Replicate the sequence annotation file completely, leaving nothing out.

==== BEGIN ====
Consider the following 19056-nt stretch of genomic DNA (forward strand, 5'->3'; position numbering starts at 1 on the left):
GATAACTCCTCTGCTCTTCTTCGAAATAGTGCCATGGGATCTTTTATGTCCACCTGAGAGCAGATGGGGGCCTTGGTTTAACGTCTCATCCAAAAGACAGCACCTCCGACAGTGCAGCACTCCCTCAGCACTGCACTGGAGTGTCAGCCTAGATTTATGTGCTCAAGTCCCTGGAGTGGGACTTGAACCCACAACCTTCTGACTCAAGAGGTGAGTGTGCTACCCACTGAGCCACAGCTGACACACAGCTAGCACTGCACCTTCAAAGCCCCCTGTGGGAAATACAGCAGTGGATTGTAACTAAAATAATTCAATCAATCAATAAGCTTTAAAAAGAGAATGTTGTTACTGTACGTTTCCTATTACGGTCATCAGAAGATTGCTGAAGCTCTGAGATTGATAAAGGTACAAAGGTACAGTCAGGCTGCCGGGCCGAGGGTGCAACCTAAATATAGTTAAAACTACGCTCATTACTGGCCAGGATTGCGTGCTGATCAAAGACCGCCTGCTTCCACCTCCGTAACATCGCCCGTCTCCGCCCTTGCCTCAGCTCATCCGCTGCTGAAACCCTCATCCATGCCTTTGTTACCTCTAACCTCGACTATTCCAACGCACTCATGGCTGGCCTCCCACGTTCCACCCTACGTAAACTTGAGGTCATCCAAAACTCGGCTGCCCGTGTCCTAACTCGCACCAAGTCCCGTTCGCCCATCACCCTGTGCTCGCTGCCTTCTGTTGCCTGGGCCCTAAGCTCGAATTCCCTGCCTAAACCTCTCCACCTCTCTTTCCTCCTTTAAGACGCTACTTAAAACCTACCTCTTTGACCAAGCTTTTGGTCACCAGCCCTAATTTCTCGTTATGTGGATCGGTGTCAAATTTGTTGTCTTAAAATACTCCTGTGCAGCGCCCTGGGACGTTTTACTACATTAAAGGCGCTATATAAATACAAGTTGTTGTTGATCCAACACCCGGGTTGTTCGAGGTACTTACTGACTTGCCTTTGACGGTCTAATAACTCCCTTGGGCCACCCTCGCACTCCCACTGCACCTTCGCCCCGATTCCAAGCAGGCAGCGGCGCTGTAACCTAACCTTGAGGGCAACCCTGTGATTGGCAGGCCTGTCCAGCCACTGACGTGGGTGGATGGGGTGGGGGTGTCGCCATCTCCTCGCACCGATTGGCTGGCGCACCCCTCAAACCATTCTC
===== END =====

Consider the following 19056-nt stretch of genomic DNA (forward strand, 5'->3'; position numbering starts at 1 on the left):
GATAACTCCTCTGCTCTTCTTCGAAATAGTGCCATGGGATCTTTTATGTCCACCTGAGAGCAGATGGGGGCCTTGGTTTAACGTCTCATCCAAAAGACAGCACCTCCGACAGTGCAGCACTCCCTCAGCACTGCACTGGAGTGTCAGCCTAGATTTATGTGCTCAAGTCCCTGGAGTGGGACTTGAACCCACAACCTTCTGACTCAAGAGGTGAGTGTGCTACCCACTGAGCCACAGCTGACACACAGCTAGCACTGCACCTTCAAAGCCCCCTGTGGGAAATACAGCAGTGGATTGTAACTAAAATAATTCAATCAATCAATAAGCTTTAAAAAGAGAATGTTGTTACTGTACGTTTCCTATTACGGTCATCAGAAGATTGCTGAAGCTCTGAGATTGATAAAGGTACAAAGGTACAGTCAGGCTGCCGGGCCGAGGGTGCAACCTAAATATAGTTAAAACTACGCTCATTACTGGCCAGGATTGCGTGCTGATCAAAGACCGCCTGCTTCCACCTCCGTAACATCGCCCGTCTCCGCCCTTGCCTCAGCTCATCCGCTGCTGAAACCCTCATCCATGCCTTTGTTACCTCTAACCTCGACTATTCCAACGCACTCATGGCTGGCCTCCCACGTTCCACCCTACGTAAACTTGAGGTCATCCAAAACTCGGCTGCCCGTGTCCTAACTCGCACCAAGTCCCGTTCGCCCATCACCCTGTGCTCGCTGCCTTCTGTTGCCTGGGCCCTAAGCTCGAATTCCCTGCCTAAACCTCTCCACCTCTCTTTCCTCCTTTAAGACGCTACTTAAAACCTACCTCTTTGACCAAGCTTTTGGTCACCAGCCCTAATTTCTCGTTATGTGGATCGGTGTCAAATTTGTTGTCTTAAAATACTCCTGTGCAGCGCCCTGGGACGTTTTACTACATTAAAGGCGCTATATAAATACAAGTTGTTGTTGATCCAACACCCGGGTTGTTCGAGGTACTTACTGACTTGCCTTTGACGGTCTAATAACTCCCTTGGGCCACCCTCGCACTCCCACTGCACCTTCGCCCCGATTCCAAGCAGGCAGCGGCGCTGTAACCTAACCTTGAGGGCAACCCTGTGATTGGCAGGCCTGTCCAGCCACTGACGTGGGTGGATGGGGTGGGGGTGTCGCCATCTCCTCGCACCGATTGGCTGGCGCACCCCTCAAACCATTCTC